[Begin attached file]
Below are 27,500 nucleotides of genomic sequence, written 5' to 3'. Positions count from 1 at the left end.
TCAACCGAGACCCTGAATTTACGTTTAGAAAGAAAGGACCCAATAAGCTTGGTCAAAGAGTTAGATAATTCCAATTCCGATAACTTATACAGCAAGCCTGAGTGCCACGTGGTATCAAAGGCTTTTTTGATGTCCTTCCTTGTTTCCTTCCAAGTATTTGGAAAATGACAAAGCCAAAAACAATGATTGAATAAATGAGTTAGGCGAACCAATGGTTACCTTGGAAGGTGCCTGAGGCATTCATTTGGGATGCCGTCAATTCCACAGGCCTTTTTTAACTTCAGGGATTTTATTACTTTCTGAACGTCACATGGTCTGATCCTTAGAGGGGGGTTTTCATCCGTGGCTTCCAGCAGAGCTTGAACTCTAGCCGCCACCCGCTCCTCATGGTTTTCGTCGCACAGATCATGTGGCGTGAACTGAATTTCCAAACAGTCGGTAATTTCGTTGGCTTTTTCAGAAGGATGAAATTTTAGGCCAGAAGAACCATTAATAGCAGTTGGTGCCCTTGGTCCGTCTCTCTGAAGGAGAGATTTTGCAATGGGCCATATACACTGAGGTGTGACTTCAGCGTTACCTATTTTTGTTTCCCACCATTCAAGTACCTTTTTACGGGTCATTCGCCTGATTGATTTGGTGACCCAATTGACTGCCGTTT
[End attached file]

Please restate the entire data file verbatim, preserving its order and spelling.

Below are 27,500 nucleotides of genomic sequence, written 5' to 3'. Positions count from 1 at the left end.
TCAACCGAGACCCTGAATTTACGTTTAGAAAGAAAGGACCCAATAAGCTTGGTCAAAGAGTTAGATAATTCCAATTCCGATAACTTATACAGCAAGCCTGAGTGCCACGTGGTATCAAAGGCTTTTTTGATGTCCTTCCTTGTTTCCTTCCAAGTATTTGGAAAATGACAAAGCCAAAAACAATGATTGAATAAATGAGTTAGGCGAACCAATGGTTACCTTGGAAGGTGCCTGAGGCATTCATTTGGGATGCCGTCAATTCCACAGGCCTTTTTTAACTTCAGGGATTTTATTACTTTCTGAACGTCACATGGTCTGATCCTTAGAGGGGGGTTTTCATCCGTGGCTTCCAGCAGAGCTTGAACTCTAGCCGCCACCCGCTCCTCATGGTTTTCGTCGCACAGATCATGTGGCGTGAACTGAATTTCCAAACAGTCGGTAATTTCGTTGGCTTTTTCAGAAGGATGAAATTTTAGGCCAGAAGAACCATTAATAGCAGTTGGTGCCCTTGGTCCGTCTCTCTGAAGGAGAGATTTTGCAATGGGCCATATACACTGAGGTGTGACTTCAGCGTTACCTATTTTTGTTTCCCACCATTCAAGTACCTTTTTACGGGTCATTCGCCTGATTGATTTGGTGACCCAATTGACTGCCGTTT